Yes, you’re right Bill, Trump did not appear the winner. Yes, your right also he that he was not prepared for a debate against two opponents, Hillary and Lester. It is clear that Hillary prepared primarily by practicing to smear Trump- not on the issues but the expertise of the deplorable Hillary and Bill Clinton fully utilizing the politics of personal destruction successfully. Trump was naive to think this was going to be about the issues. It was going to be about him. He was not prepared to dismiss and repel totally peripheral and non-essential questions: birther “issue”, and Trump’s personal taxes. Lester was a good pro-democrat by spending a great deal of time on these “issues.” Trump was unable to respond effectively dismissing these minor issues. He was caught flat footed. (Trump’s lectern looked too low while her lectern looked tailored to her height.) Again, Trump was naive and unprepared to deal with the unscrupulous Clinton political machine.
Lester was legally biased in this setting in many ways, even saying that “Stop and Frisk” was unconstitutional which is not true. Hillary repeated this falsehood unchallenged by the uninformed Lester Holt. Trump did correct Lester who plowed ahead with prejudice by never once challenging Hillary on anything as if she was the untouchable and unquestioned queen, a foreshadowing of a imperious Hillary presidency.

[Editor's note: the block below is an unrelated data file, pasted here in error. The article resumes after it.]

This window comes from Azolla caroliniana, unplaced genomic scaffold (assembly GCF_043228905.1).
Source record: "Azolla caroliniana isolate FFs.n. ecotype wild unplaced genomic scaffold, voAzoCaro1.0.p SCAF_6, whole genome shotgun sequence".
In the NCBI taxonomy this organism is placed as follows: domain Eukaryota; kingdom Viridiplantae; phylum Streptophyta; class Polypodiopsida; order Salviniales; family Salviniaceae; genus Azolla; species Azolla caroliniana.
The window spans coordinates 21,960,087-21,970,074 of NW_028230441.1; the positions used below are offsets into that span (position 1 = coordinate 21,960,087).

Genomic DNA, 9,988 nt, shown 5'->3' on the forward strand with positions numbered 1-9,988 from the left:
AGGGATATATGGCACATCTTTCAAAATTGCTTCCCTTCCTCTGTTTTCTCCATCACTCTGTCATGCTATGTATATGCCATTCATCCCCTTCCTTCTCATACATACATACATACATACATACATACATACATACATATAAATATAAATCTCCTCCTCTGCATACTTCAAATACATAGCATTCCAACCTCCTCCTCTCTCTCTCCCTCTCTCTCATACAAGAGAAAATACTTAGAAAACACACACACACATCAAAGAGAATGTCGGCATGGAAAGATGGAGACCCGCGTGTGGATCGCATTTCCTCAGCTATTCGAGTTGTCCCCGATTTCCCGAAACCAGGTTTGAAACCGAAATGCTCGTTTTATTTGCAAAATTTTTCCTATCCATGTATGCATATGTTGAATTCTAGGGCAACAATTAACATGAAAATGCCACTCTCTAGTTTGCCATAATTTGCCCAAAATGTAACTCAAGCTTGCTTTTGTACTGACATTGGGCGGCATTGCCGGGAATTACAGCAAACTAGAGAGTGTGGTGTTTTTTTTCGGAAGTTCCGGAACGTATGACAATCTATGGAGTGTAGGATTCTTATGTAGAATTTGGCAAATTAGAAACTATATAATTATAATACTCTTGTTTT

Lester never brought up Benghazi, Clinton Foundation and her email server. Trump was not prepared to fully engage her because he was defending himself against her constant personal smears- “he stiffed” contractors. He was unable to briefly and effectively dismiss these charges, instead stumbled along trying to answer them. It was a trap and he was unable to extricate himself as he is not a seasoned politician who does not answer questions which are incriminating by ignoring them. Trump was a babe in the woods with a couple of shysters and this was not a business meeting.
In my book this was typically American- rigged. Things are rigged when the stakes are high: money, power, paychecks. Whoever believes the country is being run by the “best and brightest” is living in one of those fantasy movies Hollywood churns out.
Hi Henry: Trump has to learn how to keep his cool. And to concentrate — to focus on the issues. He seems easily goaded and distracted — not qualities you want in a leader.